Till Nagel


Urbane Ebenen, winter 2010

by Till Nagel.

This course was about the invisible layers of data in an urban context. The aim of the final project was to create a working prototype for a multitouch table or a wall display to show these layers in interactive geo visualizations.

Taught at the FH Potsdam.
Interfacedesign, 2.135 Advanced Media, Winter 2010/2011
Course blog

Here are selected projects by students. More to follow.

Conscape

By Jeremias Volker, Florian Schulz,
and Julian Stahnke
http://incom.org/projekt/1817

A multitouch application to explore Berlin’s concert landscape. Users can select neighborhoods, music genres, and time ranges to filter and compare various venues.

One interesting finding was that much more concerts are happening in the Eastern parts of Berlin. This fits the expectation, as former East Berlin districts attract many venues due to cheaper real estate prices.

Another finding was slightly unexpected: In summer time there are fewer concerts happening. Among other reasons, this might be due to more festivals going on outside of Berlin.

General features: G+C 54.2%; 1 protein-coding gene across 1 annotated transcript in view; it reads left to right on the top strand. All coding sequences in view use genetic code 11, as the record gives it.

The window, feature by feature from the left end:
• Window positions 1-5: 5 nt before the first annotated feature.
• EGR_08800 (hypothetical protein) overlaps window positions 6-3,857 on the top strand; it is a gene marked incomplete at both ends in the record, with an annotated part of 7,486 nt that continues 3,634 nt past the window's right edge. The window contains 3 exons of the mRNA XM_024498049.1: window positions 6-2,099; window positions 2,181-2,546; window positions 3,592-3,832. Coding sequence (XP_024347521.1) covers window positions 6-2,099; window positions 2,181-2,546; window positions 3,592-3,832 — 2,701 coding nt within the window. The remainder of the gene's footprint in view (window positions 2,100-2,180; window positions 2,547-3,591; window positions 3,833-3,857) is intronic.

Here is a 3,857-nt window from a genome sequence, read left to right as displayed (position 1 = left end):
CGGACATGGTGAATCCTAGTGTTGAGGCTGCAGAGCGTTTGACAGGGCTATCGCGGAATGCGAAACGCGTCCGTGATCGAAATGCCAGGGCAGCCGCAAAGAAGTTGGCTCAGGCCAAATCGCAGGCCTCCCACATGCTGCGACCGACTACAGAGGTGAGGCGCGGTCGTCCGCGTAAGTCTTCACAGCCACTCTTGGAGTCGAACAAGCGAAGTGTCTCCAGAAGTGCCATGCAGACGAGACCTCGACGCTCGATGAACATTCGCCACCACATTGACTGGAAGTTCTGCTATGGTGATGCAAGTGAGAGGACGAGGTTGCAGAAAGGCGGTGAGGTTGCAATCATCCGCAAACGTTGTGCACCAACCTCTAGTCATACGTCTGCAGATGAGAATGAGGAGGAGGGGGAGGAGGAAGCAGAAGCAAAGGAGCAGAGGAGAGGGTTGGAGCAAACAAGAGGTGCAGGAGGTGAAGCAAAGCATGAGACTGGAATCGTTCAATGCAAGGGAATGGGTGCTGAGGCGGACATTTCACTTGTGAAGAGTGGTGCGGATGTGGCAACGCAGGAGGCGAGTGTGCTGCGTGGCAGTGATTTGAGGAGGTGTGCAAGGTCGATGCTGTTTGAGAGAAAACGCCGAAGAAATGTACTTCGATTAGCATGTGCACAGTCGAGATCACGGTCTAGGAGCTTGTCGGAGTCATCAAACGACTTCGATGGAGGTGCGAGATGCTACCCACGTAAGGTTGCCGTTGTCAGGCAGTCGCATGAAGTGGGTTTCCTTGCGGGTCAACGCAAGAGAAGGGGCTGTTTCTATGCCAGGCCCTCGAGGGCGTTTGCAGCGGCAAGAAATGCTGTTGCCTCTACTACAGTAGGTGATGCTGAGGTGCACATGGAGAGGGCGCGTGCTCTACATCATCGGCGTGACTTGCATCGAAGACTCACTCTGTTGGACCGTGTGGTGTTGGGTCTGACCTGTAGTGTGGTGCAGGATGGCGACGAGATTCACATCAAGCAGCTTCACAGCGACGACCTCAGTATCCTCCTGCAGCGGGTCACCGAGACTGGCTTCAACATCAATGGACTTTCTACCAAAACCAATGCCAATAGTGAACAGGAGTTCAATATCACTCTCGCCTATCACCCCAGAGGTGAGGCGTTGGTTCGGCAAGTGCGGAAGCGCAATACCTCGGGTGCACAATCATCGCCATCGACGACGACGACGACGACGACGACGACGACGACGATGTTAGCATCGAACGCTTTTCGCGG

Emography

By Daniel Palmér and Robin Rundkvist
http://vmguld.se/emography/

A multi-touch map to explore and discover patterns of how people in the world are feeling at the moment.

Emography visualizes the aggregated mood of cities as donut charts, to enable comparing various places with each other. The mood is based on the words and phrases of geo-positioned tweets harvested from Twitter. It collects the contents of tweets in real-time, and extracts and calculates the occurrence of six basic feelings.

Users can tap on the map, where their cursor snaps to the nearest city when it’s in proximity. The appearing donut chart contains a zoom view of the place.

Watch the video!

Berlin at Lunch

By Haik Dettmann, Eric Grochowski,
Susanne Bramer and Omer Yosha
http://incom.org/projekt/1656

Berlin at Lunch is an interactive restaurant visualization and allows finding new places to eat based on restaurant guests and their visit behaviour. The places, their geo-locations, and the guest data is read from the Gowalla API.

The map shows food places in Berlin, with the outer ring of the marker indicating the amount of visitors, and the inner circle size the total number of check-ins.

a) User selecting a restaurant. b) Food categories.

A user can explore the relations of a restaurant by tapping on its marker. Alternatively, the user can filter various categories to highlight the matching restaurants.

Twitterlandschaft

By Gero Fallisch and Mischa Neubauer
http://incom.org/projekt/1666

»Twitterlandschaft« is a touch table application visualizing the evolution of digital closeness. It creates a new world map based on the digital communications of cities and their residents.

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